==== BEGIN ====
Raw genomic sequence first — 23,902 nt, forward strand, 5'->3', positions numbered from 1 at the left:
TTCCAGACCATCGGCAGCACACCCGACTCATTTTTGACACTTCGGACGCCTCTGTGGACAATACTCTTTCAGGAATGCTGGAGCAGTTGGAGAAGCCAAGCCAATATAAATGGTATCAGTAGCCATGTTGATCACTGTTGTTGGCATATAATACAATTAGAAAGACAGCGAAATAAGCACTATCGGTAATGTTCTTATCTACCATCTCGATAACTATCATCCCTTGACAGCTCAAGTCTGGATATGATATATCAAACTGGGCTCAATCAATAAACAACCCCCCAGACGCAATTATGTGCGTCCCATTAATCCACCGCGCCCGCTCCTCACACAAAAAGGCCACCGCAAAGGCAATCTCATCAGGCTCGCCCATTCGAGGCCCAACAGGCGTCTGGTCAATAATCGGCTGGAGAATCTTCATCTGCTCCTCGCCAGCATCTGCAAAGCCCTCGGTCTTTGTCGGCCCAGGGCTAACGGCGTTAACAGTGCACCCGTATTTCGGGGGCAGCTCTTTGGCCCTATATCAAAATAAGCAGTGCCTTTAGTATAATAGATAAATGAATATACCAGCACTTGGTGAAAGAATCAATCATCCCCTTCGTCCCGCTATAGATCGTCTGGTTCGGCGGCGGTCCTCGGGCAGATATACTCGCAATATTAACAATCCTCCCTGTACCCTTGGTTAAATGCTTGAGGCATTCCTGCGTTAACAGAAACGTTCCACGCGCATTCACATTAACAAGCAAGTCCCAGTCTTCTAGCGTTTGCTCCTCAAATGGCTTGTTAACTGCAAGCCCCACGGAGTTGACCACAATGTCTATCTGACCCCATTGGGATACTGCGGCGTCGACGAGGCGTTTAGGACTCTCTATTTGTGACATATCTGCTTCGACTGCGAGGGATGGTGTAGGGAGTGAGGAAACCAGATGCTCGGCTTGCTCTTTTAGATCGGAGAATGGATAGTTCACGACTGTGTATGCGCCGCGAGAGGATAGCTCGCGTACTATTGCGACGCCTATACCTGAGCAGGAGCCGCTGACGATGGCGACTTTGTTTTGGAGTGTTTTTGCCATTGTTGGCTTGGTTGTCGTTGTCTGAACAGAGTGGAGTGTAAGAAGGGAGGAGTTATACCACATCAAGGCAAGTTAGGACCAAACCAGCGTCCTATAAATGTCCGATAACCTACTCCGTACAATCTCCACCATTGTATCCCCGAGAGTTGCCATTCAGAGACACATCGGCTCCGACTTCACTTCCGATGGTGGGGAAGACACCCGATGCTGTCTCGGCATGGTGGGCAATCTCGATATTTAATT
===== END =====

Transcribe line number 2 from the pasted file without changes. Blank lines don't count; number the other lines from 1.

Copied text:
TTCCAGACCATCGGCAGCACACCCGACTCATTTTTGACACTTCGGACGCCTCTGTGGACAATACTCTTTCAGGAATGCTGGAGCAGTTGGAGAAGCCAAGCCAATATAAATGGTATCAGTAGCCATGTTGATCACTGTTGTTGGCATATAATACAATTAGAAAGACAGCGAAATAAGCACTATCGGTAATGTTCTTATCTACCATCTCGATAACTATCATCCCTTGACAGCTCAAGTCTGGATATGATATATCAAACTGGGCTCAATCAATAAACAACCCCCCAGACGCAATTATGTGCGTCCCATTAATCCACCGCGCCCGCTCCTCACACAAAAAGGCCACCGCAAAGGCAATCTCATCAGGCTCGCCCATTCGAGGCCCAACAGGCGTCTGGTCAATAATCGGCTGGAGAATCTTCATCTGCTCCTCGCCAGCATCTGCAAAGCCCTCGGTCTTTGTCGGCCCAGGGCTAACGGCGTTAACAGTGCACCCGTATTTCGGGGGCAGCTCTTTGGCCCTATATCAAAATAAGCAGTGCCTTTAGTATAATAGATAAATGAATATACCAGCACTTGGTGAAAGAATCAATCATCCCCTTCGTCCCGCTATAGATCGTCTGGTTCGGCGGCGGTCCTCGGGCAGATATACTCGCAATATTAACAATCCTCCCTGTACCCTTGGTTAAATGCTTGAGGCATTCCTGCGTTAACAGAAACGTTCCACGCGCATTCACATTAACAAGCAAGTCCCAGTCTTCTAGCGTTTGCTCCTCAAATGGCTTGTTAACTGCAAGCCCCACGGAGTTGACCACAATGTCTATCTGACCCCATTGGGATACTGCGGCGTCGACGAGGCGTTTAGGACTCTCTATTTGTGACATATCTGCTTCGACTGCGAGGGATGGTGTAGGGAGTGAGGAAACCAGATGCTCGGCTTGCTCTTTTAGATCGGAGAATGGATAGTTCACGACTGTGTATGCGCCGCGAGAGGATAGCTCGCGTACTATTGCGACGCCTATACCTGAGCAGGAGCCGCTGACGATGGCGACTTTGTTTTGGAGTGTTTTTGCCATTGTTGGCTTGGTTGTCGTTGTCTGAACAGAGTGGAGTGTAAGAAGGGAGGAGTTATACCACATCAAGGCAAGTTAGGACCAAACCAGCGTCCTATAAATGTCCGATAACCTACTCCGTACAATCTCCACCATTGTATCCCCGAGAGTTGCCATTCAGAGACACATCGGCTCCGACTTCACTTCCGATGGTGGGGAAGACACCCGATGCTGTCTCGGCATGGTGGGCAATCTCGATATTTAATT